Why 30 minute lunches aren’t long enough


Nash Bosma and Brody Ruby

West Ottawa student Evan Janetzke makes his way down the hallway, determined to be the first in the Burrito line. Zipping around the corner, he looks, and… already a mile long. The 15 minute wait in line gave him only 15 more minutes to scarf his burrito, milk, pineapple, and peas down. The lunch routine at West Ottawa High School is not healthy and needs to be changed.

   Most schools, including West Ottawa, are limited to 30 minute or shorter lunch periods. By the time students get dismissed from class, get through the long lines and sit down, their time to eat and socialize is cut by half. Lunch is a time to eat, socialize, and relax. But with 30-minute lunch periods, students only meet one of those requirements.

   With only a half hour for lunch, students are missing out on many learning opportunities. Dr. Arthur Agatston, cardiologist and creator of the South Beach Diet, agrees. He told the New York Times, “The lunchroom culture is fast food. But it shouldn’t be fast food. The teacher should be sitting at the table with a tablecloth for a civilized meal. I think it’s a huge learning opportunity for kids.” Whether it’s manners, or socializing, students need more time during lunch to improve on these important life skills.

   Since class time does not present many opportunities to socialize with each other, Schools need to utilize lunch time into a social time, so students can focus more during their classes. 

   Cognitive research has shown longer lunch periods could lead to more productivity during the day. A study led by Alejandro Lleras, a psychology professor at The University of Illinois, showed information which proves people who take longer breaks perform better on simple tasks than people who do not. So adding just an extra 15 minutes to lunch could cause more time to be saved later in the day due to more efficiency from the students.

   Shorter lunch periods have also been proven to correlate with wasted food. A recent study by Juliana F.W. Cohen, ScD, ScM, of the department of nutrition at the Harvard T.H. Chan School of Public Health said, “When selecting an entrée, students with less than 20 minutes to eat consumed 13% less than students whose lunch period exceeded 25 minutes. Those with the shorter lunch periods also consumed 11.8% fewer vegetables and 10.3% less milk.” With limited time to eat, more food goes to waste since students don’t have enough time to finish eating.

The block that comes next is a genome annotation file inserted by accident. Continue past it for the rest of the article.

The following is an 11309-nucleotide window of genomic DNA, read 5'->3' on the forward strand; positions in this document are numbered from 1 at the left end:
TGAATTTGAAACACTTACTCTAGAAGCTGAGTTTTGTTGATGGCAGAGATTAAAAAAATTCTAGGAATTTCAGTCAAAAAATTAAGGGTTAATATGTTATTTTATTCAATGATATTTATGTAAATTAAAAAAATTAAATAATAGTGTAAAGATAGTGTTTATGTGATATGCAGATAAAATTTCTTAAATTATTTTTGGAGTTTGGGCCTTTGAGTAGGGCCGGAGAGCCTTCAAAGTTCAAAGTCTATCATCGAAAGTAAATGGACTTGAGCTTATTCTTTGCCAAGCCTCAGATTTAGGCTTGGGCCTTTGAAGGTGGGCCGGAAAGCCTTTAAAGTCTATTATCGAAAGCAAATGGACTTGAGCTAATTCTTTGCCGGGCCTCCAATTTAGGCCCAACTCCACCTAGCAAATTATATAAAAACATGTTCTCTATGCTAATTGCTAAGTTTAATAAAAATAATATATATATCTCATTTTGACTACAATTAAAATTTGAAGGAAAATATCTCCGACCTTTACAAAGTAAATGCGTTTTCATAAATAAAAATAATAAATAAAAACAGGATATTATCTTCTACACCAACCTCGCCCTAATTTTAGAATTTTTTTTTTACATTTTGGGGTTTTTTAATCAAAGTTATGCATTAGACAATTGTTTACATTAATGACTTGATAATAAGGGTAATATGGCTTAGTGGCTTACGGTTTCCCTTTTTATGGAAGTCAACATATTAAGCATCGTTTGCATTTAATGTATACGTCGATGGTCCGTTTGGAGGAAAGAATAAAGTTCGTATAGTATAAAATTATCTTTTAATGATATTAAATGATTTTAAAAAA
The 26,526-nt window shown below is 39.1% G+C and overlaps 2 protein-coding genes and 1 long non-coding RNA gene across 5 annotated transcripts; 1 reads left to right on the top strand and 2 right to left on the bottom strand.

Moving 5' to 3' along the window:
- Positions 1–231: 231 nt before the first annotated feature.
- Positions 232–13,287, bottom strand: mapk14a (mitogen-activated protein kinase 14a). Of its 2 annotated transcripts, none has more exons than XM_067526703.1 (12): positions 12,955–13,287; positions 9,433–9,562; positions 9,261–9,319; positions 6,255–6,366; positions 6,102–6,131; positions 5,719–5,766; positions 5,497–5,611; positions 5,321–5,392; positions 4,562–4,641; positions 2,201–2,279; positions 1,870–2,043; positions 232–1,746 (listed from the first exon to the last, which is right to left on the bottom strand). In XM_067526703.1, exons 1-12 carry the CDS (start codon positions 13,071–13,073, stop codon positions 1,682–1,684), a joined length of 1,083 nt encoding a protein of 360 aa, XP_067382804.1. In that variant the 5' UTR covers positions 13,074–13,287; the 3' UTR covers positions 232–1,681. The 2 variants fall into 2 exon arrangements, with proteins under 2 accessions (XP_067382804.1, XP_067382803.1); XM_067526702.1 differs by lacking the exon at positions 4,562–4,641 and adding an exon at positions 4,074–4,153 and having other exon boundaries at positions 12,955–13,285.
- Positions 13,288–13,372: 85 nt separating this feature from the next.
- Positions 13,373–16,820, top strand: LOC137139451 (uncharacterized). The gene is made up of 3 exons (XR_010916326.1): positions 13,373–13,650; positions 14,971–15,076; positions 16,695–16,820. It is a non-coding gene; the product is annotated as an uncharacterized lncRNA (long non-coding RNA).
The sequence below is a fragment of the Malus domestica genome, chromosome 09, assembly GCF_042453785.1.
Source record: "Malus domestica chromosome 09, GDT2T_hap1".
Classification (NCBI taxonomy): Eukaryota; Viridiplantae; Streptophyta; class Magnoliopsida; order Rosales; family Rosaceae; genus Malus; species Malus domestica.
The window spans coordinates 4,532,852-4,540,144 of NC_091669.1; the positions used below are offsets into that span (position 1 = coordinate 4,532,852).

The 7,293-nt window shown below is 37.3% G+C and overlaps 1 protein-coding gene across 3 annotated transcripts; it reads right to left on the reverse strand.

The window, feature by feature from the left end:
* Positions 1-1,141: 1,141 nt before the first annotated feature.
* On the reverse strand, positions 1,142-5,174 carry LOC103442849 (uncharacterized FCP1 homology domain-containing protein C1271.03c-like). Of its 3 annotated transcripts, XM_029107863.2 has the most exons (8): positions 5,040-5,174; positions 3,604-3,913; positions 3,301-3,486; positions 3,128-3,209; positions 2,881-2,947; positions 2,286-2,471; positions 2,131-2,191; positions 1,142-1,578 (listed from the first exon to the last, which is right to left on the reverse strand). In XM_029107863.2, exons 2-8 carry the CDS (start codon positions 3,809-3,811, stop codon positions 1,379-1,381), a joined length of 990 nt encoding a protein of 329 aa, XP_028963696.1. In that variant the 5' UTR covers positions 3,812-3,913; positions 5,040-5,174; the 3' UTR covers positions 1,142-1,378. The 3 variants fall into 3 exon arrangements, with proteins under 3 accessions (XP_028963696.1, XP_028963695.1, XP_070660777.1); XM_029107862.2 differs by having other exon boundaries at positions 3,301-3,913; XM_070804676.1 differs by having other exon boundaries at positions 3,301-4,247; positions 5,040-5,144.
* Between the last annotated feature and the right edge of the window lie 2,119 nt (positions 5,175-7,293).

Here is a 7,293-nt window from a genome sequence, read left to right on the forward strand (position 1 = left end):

Not only wasted food, but shorter lunch periods can lead to digestive problems in students, along with eating disorders and obesity. In a study by the National Library of Medicine, 60% of students tested that ate rapidly also overate. The fast eaters were also three times more likely to be overweight. The reason being, when people consume calories fast, they still tend to be hungry even after eating a meal with sufficient calories. So either students are left hungry, or they end up overeating.

   Lunch can turn into a stressful time with only 30 minutes. Trying to get into line fast, eat food, and socialize all in 30 minutes is undoubtedly more stressful than lunch is meant to be. Lunch should be a relaxing time to get students’ minds off of school so they can be recharged for the rest of the day.

   A reasonable solution to a short lunch period is to extend the school by 15 minutes, and add that time to lunch. That way the longer lunch doesn’t affect class time, or force students to wake up earlier. A 45 minute lunch period would greatly increase the efficiency, well-being, and mental health of the students who attend West Ottawa High School.